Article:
Verses 1-9. - Part VIII. SECOND APPENDIX TO THE SECOND COLLECTION, containing "the words of Lemuel" on the subjects of impurity and intemperance. Verse 1. - The superscription. The words of King Lemuel, the prophecy which his mother taught him. Who is intended by "Lemuel king" is much disputed. Those who connect the following word massa ("oracle") with the preceding melek ("king"), translate "King of Massa," as Proverbs 30:1 (where see note). Of the country, or the king, or his mother, we have absolutely no information. The name Lemuel, or Lemoel (ver. 4), means "unto God," i.e. dedicated to God, like Lael (Numbers 3:24); hence it is regarded by many authorities, ancient and modern, as an appellation of Solomon, one from infancy dedicated to God and celled by him Jedidiah, "beloved of the Lord" (2 Samuel 12:25). But there is nothing in the contents of this section to confirm this idea; indeed, there are expressions which militate against it. Possibly Hezekiah may be meant, and his remarkable piety somewhat confirms the opinion; yet we see no reason why he should be here addressed under a pseudonym, especially if we consider that he himself was concerned in making this collection. On the whole, it seems best to take Lemuel as a symbolical name, designating an ideal king, to whom an ideal mother addressed the exhortation which follows. Solomon's own proverbs contain many warnings against the very sins of which this mother speaks, so that the section is conceived in the spirit of the earlier portion of the book, though it is assigned to a different author and another age. The prophecy (massa); the inspired utterance (see on ch. 30:1). This maternal counsel forms one compact exhortation, which might with more propriety be so termed than the words of Agur. His mother. The mother of a reigning king was always regarded with the utmost respect, taking precedence of the king's wife. Hence we so often find the names of kings' mothers in the sacred record; e.g. 1 Kings 2:19; 1 Kings 14:21; 1 Kings 15:2; 2 Kings 12:1. It is difficult to say what reading was seen by the LXX., who render, "My words have been spoken by God, the oracle of a king whom his mother instructed." There are many wise women mentioned in Scripture; e.g. Miriam, Deborah, the Queen of Sheba, Huldah, etc., so there is nothing incongruous in Lemuel being instructed by his mother in wisdom.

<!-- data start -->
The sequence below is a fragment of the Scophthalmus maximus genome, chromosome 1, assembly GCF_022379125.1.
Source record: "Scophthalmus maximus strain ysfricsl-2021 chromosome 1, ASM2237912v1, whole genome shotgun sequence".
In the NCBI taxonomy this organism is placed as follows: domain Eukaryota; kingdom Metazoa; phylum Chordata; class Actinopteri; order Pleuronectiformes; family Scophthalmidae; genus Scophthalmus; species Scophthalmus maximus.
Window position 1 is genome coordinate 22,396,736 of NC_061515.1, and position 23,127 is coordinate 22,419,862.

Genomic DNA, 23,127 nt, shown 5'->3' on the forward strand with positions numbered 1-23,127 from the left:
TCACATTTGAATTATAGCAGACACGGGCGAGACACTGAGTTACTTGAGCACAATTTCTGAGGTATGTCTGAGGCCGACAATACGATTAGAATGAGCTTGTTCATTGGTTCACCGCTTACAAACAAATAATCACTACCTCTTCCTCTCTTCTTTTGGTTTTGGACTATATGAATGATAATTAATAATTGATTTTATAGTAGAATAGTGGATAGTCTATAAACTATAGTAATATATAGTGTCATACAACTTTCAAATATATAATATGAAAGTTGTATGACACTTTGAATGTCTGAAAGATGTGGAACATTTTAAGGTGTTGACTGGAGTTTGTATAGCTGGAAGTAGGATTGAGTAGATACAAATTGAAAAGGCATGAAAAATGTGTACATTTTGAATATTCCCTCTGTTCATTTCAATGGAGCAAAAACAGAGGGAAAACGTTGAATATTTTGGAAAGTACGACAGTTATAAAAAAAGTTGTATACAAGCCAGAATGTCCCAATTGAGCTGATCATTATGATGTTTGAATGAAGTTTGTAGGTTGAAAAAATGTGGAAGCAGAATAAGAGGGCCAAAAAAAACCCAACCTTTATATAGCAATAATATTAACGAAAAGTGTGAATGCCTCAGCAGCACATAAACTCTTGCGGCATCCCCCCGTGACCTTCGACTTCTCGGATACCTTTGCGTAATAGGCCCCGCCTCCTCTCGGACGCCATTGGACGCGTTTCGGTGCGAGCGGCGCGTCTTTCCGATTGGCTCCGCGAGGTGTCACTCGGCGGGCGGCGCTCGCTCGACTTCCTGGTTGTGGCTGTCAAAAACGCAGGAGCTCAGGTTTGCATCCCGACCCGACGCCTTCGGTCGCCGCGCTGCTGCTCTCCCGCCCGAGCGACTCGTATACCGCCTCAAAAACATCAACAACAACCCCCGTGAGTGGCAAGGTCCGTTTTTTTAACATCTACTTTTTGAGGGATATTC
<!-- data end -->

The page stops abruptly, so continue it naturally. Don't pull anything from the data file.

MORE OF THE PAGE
31:1-9 When children are under the mother's eye, she has an opportunity of fashioning their minds aright. Those who are grown up, should often call to mind the good teaching they received when children. The many awful instances of promising characters who have been ruined by vile women, and love of wine, should warn every one to avoid these evils. Wine is to be used for want or medicine. Every creature of God is good, and wine, though abused, has its use. By the same rule, due praise and consolation should be used as cordials to the dejected and tempted, not administered to the confident and self-sufficient. All in authority should be more carefully temperate even than other men; and should be protectors of those who are unable or afraid to plead their own cause. Our blessed Lord did not decline the bitterest dregs of the cup of sorrow put into his hands; but he puts the cup of consolation into the hands of his people, and causes those to rejoice who are in the deepest distress.The words of King Lemuel,.... Not what were spoken by him, but what were spoken to him; or declaring what his mother said, as what follows shows; of this king we have no account elsewhere under this name. Grotius thinks that King Hezekiah, whose mother Abijah, the daughter of Zechariah, whom he supposes to be a wise man, from whom she had learned much, instructed her son in the following manner; but gives no other reason for this conjecture but that this chapter follows the collection of proverbs made by the men of Hezekiah; but they are expressly said to be Solomon's, and the words of Agur more immediately follow them; and besides Hezekiah does not appear ever to be addicted to the vices this prince was; much more probable is the conjecture of Bishop Patrick, that he was a prince of another country, perhaps in Chaldea, since a Chaldee word is three times used in his mother's address to him, and another word in a Chaldee termination; and he supposes his mother to be a Jewish lady, that taught her son the lessons herein contained. But the general sense of Jewish and Christian writers is, that Solomon himself is meant; whose name Lemuel is either a corruption of his name Solomon, a fond pretty name his mother Bathsheba gave him when young, and he thought fit to write it just as his mother spoke it; as mothers often do give such broken names to their children in fond affection to them: or it was another name of his, as it appears he had more than one; it signifies "to God", one that was devoted to him, as he was by his parents and by himself; or one that belonged to God, was his, as Solomon was; he was beloved of God, and therefore called Jedidiah, 2 Samuel 12:24; one to whom God was a father, and he a son to him; and he was chosen and appointed by him to succeed his father David in the kingdom, 2 Samuel 7:13. Hillerus (a) makes the word to signify "over against God", or "before the face of the first", or of God and was a type of the "angel of faces", or of God's presence, Isaiah 63:9;